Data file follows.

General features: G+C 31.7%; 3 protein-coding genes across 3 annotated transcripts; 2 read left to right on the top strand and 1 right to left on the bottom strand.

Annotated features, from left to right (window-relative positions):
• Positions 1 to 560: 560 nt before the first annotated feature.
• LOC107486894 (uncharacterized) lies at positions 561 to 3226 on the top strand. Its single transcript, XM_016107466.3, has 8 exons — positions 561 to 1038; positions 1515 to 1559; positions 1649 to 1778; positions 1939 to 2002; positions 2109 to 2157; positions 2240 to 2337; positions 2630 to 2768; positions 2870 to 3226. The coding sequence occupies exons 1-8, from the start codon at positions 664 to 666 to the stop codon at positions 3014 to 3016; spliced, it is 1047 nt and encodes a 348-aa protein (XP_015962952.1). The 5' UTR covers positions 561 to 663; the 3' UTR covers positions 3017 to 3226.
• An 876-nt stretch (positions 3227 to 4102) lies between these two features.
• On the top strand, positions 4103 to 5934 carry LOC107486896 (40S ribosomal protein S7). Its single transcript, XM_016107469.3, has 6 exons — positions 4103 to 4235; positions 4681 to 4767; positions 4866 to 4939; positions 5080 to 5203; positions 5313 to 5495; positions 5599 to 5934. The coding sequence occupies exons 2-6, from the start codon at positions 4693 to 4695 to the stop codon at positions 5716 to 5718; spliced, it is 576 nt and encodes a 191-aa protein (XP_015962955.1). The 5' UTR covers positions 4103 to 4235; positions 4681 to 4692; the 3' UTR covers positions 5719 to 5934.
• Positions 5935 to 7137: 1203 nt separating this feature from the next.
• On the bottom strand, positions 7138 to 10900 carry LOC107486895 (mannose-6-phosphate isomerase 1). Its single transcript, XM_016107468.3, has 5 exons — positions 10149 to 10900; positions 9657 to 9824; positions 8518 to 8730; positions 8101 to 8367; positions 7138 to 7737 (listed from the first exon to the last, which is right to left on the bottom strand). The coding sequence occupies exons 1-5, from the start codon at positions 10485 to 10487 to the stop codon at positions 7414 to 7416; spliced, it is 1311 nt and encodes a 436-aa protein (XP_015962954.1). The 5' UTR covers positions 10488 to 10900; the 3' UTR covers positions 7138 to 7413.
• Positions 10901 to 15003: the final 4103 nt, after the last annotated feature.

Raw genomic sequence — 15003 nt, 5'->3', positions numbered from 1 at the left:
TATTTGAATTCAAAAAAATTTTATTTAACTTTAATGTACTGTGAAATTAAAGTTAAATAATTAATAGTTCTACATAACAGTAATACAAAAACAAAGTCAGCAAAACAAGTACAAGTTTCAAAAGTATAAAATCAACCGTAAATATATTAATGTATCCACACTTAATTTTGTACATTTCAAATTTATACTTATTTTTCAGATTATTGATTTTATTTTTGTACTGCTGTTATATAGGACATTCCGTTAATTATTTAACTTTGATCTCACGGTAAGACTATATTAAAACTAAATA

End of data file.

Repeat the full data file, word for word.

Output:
General features: G+C 31.7%; 3 protein-coding genes across 3 annotated transcripts; 2 read left to right on the top strand and 1 right to left on the bottom strand.

Annotated features, from left to right (window-relative positions):
• Positions 1 to 560: 560 nt before the first annotated feature.
• LOC107486894 (uncharacterized) lies at positions 561 to 3226 on the top strand. Its single transcript, XM_016107466.3, has 8 exons — positions 561 to 1038; positions 1515 to 1559; positions 1649 to 1778; positions 1939 to 2002; positions 2109 to 2157; positions 2240 to 2337; positions 2630 to 2768; positions 2870 to 3226. The coding sequence occupies exons 1-8, from the start codon at positions 664 to 666 to the stop codon at positions 3014 to 3016; spliced, it is 1047 nt and encodes a 348-aa protein (XP_015962952.1). The 5' UTR covers positions 561 to 663; the 3' UTR covers positions 3017 to 3226.
• An 876-nt stretch (positions 3227 to 4102) lies between these two features.
• On the top strand, positions 4103 to 5934 carry LOC107486896 (40S ribosomal protein S7). Its single transcript, XM_016107469.3, has 6 exons — positions 4103 to 4235; positions 4681 to 4767; positions 4866 to 4939; positions 5080 to 5203; positions 5313 to 5495; positions 5599 to 5934. The coding sequence occupies exons 2-6, from the start codon at positions 4693 to 4695 to the stop codon at positions 5716 to 5718; spliced, it is 576 nt and encodes a 191-aa protein (XP_015962955.1). The 5' UTR covers positions 4103 to 4235; positions 4681 to 4692; the 3' UTR covers positions 5719 to 5934.
• Positions 5935 to 7137: 1203 nt separating this feature from the next.
• On the bottom strand, positions 7138 to 10900 carry LOC107486895 (mannose-6-phosphate isomerase 1). Its single transcript, XM_016107468.3, has 5 exons — positions 10149 to 10900; positions 9657 to 9824; positions 8518 to 8730; positions 8101 to 8367; positions 7138 to 7737 (listed from the first exon to the last, which is right to left on the bottom strand). The coding sequence occupies exons 1-5, from the start codon at positions 10485 to 10487 to the stop codon at positions 7414 to 7416; spliced, it is 1311 nt and encodes a 436-aa protein (XP_015962954.1). The 5' UTR covers positions 10488 to 10900; the 3' UTR covers positions 7138 to 7413.
• Positions 10901 to 15003: the final 4103 nt, after the last annotated feature.

Raw genomic sequence — 15003 nt, 5'->3', positions numbered from 1 at the left:
TATTTGAATTCAAAAAAATTTTATTTAACTTTAATGTACTGTGAAATTAAAGTTAAATAATTAATAGTTCTACATAACAGTAATACAAAAACAAAGTCAGCAAAACAAGTACAAGTTTCAAAAGTATAAAATCAACCGTAAATATATTAATGTATCCACACTTAATTTTGTACATTTCAAATTTATACTTATTTTTCAGATTATTGATTTTATTTTTGTACTGCTGTTATATAGGACATTCCGTTAATTATTTAACTTTGATCTCACGGTAAGACTATATTAAAACTAAATA